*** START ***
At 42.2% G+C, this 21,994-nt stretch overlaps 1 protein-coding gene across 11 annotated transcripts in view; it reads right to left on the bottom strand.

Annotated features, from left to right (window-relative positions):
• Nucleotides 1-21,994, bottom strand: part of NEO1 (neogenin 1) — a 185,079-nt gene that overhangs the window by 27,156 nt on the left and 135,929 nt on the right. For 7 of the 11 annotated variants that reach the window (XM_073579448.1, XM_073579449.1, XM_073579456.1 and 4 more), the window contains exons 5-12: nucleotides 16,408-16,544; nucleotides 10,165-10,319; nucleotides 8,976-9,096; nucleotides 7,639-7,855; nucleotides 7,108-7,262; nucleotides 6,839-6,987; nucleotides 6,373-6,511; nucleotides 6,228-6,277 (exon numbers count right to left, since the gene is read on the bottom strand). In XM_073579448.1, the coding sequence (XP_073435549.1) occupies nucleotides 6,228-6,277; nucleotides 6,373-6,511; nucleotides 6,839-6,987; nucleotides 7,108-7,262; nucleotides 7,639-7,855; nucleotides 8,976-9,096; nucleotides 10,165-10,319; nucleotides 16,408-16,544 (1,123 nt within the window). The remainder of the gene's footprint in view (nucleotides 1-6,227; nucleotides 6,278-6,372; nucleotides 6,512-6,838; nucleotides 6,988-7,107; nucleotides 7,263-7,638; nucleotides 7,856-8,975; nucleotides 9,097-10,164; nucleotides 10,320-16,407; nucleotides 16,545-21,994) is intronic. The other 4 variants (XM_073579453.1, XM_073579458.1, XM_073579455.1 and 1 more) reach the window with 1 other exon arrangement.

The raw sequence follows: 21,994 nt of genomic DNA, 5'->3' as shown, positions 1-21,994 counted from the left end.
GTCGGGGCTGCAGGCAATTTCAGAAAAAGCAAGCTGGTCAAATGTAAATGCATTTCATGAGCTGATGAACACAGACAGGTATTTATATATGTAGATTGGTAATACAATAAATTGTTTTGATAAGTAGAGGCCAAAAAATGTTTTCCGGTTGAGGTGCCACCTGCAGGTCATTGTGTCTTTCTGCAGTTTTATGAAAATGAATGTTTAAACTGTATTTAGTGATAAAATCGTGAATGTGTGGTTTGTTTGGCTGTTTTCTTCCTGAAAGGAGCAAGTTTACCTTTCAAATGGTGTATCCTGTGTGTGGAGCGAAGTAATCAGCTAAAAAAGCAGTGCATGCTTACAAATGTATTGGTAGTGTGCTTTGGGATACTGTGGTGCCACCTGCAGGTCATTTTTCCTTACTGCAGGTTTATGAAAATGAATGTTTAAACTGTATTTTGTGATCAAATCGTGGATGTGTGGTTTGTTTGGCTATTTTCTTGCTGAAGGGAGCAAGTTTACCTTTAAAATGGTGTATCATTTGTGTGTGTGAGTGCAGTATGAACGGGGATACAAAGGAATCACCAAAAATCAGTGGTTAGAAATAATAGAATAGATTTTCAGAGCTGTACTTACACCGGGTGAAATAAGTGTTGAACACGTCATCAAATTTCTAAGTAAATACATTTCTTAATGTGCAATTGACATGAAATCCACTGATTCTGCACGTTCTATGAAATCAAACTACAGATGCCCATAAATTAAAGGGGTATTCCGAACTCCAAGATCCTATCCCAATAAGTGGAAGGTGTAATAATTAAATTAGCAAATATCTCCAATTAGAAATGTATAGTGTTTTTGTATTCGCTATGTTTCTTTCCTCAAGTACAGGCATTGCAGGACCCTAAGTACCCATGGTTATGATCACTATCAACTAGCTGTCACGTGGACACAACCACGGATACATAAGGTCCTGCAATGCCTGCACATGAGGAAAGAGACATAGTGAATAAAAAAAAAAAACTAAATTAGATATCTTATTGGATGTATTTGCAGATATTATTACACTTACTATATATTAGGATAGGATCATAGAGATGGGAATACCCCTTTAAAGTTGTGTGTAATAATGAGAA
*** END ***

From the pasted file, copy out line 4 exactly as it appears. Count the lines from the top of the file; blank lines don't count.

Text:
The raw sequence follows: 21,994 nt of genomic DNA, 5'->3' as shown, positions 1-21,994 counted from the left end.